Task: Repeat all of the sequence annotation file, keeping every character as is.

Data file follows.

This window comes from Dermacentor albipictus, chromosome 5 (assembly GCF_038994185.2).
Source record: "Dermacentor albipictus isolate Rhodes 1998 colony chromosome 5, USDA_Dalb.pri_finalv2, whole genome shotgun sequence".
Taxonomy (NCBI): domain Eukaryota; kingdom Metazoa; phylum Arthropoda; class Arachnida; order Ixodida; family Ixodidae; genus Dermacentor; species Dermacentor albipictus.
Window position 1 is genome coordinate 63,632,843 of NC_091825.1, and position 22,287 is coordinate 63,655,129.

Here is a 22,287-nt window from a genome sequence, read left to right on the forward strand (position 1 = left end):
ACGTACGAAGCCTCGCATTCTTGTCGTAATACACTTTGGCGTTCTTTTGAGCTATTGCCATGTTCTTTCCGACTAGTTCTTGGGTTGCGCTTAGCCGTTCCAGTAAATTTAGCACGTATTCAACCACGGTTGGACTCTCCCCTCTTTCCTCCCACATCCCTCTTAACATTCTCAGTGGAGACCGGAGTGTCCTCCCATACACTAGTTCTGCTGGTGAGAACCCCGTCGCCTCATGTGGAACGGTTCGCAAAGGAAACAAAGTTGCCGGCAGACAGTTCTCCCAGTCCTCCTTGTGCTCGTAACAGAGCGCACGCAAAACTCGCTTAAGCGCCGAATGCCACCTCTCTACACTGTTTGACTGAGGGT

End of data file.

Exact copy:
This window comes from Dermacentor albipictus, chromosome 5 (assembly GCF_038994185.2).
Source record: "Dermacentor albipictus isolate Rhodes 1998 colony chromosome 5, USDA_Dalb.pri_finalv2, whole genome shotgun sequence".
Taxonomy (NCBI): domain Eukaryota; kingdom Metazoa; phylum Arthropoda; class Arachnida; order Ixodida; family Ixodidae; genus Dermacentor; species Dermacentor albipictus.
Window position 1 is genome coordinate 63,632,843 of NC_091825.1, and position 22,287 is coordinate 63,655,129.

Here is a 22,287-nt window from a genome sequence, read left to right on the forward strand (position 1 = left end):
ACGTACGAAGCCTCGCATTCTTGTCGTAATACACTTTGGCGTTCTTTTGAGCTATTGCCATGTTCTTTCCGACTAGTTCTTGGGTTGCGCTTAGCCGTTCCAGTAAATTTAGCACGTATTCAACCACGGTTGGACTCTCCCCTCTTTCCTCCCACATCCCTCTTAACATTCTCAGTGGAGACCGGAGTGTCCTCCCATACACTAGTTCTGCTGGTGAGAACCCCGTCGCCTCATGTGGAACGGTTCGCAAAGGAAACAAAGTTGCCGGCAGACAGTTCTCCCAGTCCTCCTTGTGCTCGTAACAGAGCGCACGCAAAACTCGCTTAAGCGCCGAATGCCACCTCTCTACACTGTTTGACTGAGGGT